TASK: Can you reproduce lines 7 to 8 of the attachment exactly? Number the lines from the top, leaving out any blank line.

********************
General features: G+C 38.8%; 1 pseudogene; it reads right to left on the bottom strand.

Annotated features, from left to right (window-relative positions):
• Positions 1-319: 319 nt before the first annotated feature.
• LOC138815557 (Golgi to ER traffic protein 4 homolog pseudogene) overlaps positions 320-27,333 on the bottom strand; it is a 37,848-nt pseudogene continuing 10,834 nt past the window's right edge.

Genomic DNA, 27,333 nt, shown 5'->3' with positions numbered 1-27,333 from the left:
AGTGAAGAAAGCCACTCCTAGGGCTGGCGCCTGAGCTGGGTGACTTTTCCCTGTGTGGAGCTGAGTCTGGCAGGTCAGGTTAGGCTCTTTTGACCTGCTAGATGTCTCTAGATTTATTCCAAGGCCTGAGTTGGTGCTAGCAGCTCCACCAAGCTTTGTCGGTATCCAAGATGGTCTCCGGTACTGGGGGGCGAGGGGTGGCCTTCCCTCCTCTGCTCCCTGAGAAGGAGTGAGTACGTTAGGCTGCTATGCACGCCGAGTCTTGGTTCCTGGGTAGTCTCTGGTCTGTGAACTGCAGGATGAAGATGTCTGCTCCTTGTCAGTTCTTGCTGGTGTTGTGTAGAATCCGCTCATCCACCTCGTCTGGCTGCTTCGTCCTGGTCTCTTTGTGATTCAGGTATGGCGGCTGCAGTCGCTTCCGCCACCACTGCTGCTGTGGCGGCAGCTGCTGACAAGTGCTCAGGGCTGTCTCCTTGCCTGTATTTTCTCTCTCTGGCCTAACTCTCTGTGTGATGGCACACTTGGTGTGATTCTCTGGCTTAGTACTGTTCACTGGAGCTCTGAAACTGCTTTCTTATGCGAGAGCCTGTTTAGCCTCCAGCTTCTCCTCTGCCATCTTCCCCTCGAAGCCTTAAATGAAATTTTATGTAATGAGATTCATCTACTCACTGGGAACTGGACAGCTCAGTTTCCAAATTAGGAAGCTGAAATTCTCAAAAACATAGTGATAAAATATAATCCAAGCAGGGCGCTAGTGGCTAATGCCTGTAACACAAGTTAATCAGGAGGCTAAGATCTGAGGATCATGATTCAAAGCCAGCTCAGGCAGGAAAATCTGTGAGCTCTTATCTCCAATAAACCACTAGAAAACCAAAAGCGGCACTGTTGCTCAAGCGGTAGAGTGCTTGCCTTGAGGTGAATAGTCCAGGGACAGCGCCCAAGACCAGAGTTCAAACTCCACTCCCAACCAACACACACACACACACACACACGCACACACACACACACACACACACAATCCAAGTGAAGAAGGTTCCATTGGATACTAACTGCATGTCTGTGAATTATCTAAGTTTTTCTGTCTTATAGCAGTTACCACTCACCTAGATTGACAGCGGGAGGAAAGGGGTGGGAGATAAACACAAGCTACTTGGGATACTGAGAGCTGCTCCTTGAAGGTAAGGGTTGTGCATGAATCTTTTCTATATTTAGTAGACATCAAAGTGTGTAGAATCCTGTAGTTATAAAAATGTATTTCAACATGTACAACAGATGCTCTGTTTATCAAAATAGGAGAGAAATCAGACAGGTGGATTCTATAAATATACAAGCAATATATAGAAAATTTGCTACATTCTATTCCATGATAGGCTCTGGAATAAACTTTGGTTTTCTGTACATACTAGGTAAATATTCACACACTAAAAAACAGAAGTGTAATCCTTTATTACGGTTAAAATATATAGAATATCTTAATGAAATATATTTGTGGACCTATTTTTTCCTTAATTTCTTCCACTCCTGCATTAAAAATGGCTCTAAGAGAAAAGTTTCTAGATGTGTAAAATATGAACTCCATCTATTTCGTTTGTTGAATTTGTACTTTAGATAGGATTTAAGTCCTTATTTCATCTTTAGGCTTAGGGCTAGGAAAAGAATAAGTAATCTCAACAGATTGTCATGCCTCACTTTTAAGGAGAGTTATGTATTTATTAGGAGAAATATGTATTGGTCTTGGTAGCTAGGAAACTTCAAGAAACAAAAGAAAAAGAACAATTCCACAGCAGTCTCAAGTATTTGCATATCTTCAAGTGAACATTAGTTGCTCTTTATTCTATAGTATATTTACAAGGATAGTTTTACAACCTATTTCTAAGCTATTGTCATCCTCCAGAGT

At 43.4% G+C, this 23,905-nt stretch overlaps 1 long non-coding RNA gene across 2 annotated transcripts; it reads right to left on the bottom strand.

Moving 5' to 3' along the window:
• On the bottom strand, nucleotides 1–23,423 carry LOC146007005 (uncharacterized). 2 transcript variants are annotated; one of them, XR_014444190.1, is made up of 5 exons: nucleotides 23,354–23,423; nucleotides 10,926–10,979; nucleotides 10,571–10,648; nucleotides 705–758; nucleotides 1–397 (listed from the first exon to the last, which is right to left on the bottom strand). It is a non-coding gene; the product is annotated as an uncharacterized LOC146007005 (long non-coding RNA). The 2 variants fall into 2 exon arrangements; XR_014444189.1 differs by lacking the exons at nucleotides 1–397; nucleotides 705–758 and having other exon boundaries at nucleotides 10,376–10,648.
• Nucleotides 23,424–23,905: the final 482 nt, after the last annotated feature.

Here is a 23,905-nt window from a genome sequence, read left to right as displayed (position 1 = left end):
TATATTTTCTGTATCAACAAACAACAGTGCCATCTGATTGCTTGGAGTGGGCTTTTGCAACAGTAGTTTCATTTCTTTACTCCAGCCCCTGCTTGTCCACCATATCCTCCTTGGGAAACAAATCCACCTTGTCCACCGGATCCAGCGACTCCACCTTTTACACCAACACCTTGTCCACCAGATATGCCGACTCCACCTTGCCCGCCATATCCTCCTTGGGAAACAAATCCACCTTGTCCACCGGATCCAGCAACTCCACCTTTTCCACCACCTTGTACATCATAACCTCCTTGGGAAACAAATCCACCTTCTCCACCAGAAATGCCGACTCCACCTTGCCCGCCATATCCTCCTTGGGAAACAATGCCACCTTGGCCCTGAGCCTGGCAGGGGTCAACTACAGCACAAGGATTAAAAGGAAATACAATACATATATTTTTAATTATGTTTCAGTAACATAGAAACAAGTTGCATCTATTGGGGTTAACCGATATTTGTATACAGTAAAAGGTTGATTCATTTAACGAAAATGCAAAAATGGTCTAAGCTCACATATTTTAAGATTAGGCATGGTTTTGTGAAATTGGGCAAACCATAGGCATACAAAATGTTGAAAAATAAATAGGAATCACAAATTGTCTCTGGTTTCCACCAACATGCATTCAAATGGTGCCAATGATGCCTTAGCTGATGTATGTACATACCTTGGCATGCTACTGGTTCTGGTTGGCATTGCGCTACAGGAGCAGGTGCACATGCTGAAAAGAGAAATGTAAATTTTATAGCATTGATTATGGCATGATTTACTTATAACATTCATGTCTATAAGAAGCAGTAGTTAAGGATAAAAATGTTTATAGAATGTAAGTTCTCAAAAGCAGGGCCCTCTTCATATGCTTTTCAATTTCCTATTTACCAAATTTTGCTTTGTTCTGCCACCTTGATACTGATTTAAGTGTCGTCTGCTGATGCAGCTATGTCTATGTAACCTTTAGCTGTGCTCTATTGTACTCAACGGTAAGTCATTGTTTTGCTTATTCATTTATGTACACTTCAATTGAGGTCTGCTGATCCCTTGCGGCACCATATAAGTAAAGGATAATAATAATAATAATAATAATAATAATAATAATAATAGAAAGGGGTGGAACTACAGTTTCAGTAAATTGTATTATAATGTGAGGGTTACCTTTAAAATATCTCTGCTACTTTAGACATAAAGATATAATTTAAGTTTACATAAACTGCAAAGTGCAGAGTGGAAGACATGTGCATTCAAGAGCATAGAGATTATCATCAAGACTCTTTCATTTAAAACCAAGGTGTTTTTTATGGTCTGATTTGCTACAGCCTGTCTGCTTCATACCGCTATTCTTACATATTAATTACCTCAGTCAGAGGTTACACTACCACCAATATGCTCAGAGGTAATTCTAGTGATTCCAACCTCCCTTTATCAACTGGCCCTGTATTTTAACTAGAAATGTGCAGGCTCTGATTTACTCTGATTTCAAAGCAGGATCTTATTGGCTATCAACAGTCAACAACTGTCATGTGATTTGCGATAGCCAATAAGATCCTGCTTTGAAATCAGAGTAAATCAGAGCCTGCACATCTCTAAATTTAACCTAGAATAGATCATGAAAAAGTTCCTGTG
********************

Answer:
At 43.4% G+C, this 23,905-nt stretch overlaps 1 long non-coding RNA gene across 2 annotated transcripts; it reads right to left on the bottom strand.

Moving 5' to 3' along the window: